Alumni On View: Matt Jacobs and David Rhoads “Playtime” at City Ice Arts

Don’t miss your chance to see Playtime an exhibition of recent works by Matt Jacobs (sculpture & art history ’10) and David Rhoads (painting ’10) on view at City Ice Arts through January 28.

Matt Jacobs Playtime Dec 12 0261

The KCAI Case Study had a Q&A with Matt Jacobs and David Rhoades to discuss the exhibition and their professional life after KCAI.

Can you tell me about some of the achievements you’ve made since graduating from KCAI? 

Jacobs: Since graduating I’ve spent 3 weeks traveling in Japan, completed a 4 month internship at the Chinati Foundation in Marfa, Texas, and an 8 week residency at the Skaftfell Center for Visual Arts in Seydisfjordur, east-Iceland. I’ve curated several shows locally, and raised funds through Kickstarter to support my residency. I’ve also continued and developed my studio practice, showing work nationally and internationally. Some highlights have been solo shows in both Marfa and Seydisfjordur, and group shows at the Bemis Center for Contemporary Art in Omaha, Nebraska, Wonderfair Gallery and Shoppe in Lawrence, Kansas, at local spaces here in KC like Spray Booth Gallery, and of course this show with Dave at City Ice Arts. I’ve also got some exciting shows coming up later in the year!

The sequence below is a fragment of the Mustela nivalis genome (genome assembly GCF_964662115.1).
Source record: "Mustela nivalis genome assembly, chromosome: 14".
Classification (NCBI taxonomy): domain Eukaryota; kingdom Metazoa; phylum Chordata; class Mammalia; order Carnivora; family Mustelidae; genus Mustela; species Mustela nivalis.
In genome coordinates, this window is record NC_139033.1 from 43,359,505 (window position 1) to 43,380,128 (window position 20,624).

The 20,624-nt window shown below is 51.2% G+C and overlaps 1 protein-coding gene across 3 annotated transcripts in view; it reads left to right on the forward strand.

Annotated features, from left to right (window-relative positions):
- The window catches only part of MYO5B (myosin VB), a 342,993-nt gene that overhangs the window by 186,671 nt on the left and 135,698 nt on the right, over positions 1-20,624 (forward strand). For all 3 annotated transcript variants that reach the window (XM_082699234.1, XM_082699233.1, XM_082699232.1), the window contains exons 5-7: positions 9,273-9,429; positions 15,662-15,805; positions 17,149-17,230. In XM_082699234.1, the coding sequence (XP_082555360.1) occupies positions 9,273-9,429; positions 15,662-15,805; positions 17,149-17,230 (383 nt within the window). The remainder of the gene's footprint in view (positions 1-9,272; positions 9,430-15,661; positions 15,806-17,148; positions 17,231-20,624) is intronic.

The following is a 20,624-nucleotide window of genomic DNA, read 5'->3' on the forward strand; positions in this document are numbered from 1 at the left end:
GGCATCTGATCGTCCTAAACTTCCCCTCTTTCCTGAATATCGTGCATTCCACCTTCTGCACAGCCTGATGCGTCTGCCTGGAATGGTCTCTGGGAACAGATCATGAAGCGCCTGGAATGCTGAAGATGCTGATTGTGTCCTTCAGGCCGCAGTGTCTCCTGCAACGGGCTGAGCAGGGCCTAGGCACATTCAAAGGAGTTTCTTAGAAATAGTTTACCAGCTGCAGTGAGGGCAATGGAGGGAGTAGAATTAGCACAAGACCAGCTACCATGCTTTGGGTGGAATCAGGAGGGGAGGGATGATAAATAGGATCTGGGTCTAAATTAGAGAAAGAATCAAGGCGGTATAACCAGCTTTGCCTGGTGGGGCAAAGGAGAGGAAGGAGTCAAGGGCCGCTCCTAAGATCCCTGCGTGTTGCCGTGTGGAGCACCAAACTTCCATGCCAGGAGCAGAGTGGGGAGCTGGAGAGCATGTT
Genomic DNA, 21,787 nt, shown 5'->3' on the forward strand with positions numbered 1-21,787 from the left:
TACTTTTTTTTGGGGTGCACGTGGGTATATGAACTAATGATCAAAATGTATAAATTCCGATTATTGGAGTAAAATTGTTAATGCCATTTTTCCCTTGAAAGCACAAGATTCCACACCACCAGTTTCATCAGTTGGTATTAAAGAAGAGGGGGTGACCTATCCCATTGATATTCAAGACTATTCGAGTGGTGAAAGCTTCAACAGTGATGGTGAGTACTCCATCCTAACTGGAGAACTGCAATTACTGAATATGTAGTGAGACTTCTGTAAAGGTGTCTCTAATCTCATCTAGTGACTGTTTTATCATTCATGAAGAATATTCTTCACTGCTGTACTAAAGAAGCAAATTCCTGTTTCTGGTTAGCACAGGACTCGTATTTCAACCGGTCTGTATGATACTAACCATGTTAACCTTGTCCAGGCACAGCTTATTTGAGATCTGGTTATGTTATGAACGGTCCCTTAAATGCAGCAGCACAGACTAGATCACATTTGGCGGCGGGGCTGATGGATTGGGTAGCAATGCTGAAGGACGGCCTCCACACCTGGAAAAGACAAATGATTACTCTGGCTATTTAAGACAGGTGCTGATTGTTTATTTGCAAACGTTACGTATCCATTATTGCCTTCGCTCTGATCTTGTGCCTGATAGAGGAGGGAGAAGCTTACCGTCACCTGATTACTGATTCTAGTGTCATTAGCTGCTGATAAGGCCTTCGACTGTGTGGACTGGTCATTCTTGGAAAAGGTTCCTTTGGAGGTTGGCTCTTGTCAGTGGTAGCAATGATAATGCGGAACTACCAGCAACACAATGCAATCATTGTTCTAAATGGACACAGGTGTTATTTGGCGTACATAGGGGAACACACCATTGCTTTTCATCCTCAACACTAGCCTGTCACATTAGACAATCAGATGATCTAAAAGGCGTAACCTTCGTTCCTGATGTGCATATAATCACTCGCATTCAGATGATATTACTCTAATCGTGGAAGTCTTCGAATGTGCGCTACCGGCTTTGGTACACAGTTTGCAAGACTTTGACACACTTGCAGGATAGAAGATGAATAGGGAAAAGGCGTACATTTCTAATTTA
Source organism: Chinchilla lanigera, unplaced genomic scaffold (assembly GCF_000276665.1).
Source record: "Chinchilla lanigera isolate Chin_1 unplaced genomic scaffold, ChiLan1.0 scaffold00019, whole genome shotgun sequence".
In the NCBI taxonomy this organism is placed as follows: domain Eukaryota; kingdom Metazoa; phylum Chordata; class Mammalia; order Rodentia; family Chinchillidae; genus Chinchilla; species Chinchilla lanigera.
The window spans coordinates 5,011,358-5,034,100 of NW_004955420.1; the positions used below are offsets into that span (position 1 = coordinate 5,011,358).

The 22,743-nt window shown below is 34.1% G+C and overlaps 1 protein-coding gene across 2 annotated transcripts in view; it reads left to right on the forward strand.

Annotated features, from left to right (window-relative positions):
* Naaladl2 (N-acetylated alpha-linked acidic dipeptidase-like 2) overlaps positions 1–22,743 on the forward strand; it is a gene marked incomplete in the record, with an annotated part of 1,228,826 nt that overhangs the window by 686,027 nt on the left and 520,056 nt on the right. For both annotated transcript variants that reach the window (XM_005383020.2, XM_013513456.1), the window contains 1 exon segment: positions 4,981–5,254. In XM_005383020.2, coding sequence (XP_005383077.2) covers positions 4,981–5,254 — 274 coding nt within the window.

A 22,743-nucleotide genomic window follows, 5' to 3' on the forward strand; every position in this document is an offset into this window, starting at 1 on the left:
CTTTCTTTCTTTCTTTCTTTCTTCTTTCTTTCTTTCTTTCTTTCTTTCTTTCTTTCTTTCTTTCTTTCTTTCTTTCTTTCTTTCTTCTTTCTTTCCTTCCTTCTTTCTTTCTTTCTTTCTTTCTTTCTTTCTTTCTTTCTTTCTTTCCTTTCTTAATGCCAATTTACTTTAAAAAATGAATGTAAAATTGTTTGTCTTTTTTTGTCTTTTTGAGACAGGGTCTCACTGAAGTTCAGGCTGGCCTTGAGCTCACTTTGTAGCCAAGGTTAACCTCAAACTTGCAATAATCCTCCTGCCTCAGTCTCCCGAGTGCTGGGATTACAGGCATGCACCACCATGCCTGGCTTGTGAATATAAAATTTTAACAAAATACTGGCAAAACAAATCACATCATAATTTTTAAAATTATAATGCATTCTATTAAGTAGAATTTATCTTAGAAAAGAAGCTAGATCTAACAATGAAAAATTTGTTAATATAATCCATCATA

Rhoads: Immediately after graduating I was accepted into the Urban Culture Project Studio Residency. This was a great transition toward art-making out of school. The other residency I’ve done was at the Vermont Studio Center. I had heard about it during school and it was important for me to do something outside of Kansas City.
Spraybooth Gallery’s very first show, 6ix, was really important for a lot of us that had just graduated because we were trying to establish ourselves as part of the art scene as quickly as we could. And we did everything for it ourselves and made it our own. From the curating, to the installing, to completing the press and getting it reviewed. One last highlight would be, Between Thee and Me, a group exhibition at the Greenlease gallery. It was nice to get accepted. Everyone should go there more often.

How are you currently generating an income and is it art related? 

Jacobs: I’m doing a little bit of everything these days. I’ve worked at a restaurant on and off for several years and that’s my steady income. Otherwise I’ve been asked to do some writing and teaching. I also work for the Kemper Museum on a project basis, and as a studio-assistant for several local artists. Some combination of all that usually winds up paying the bills.

Rhoads: I am a full-time Associate Preparator at the Nelson-Atkins Museum of Art. So I handle, install and pack all the work for the museum.

Matt Jacobs Playtime Dec 12 0120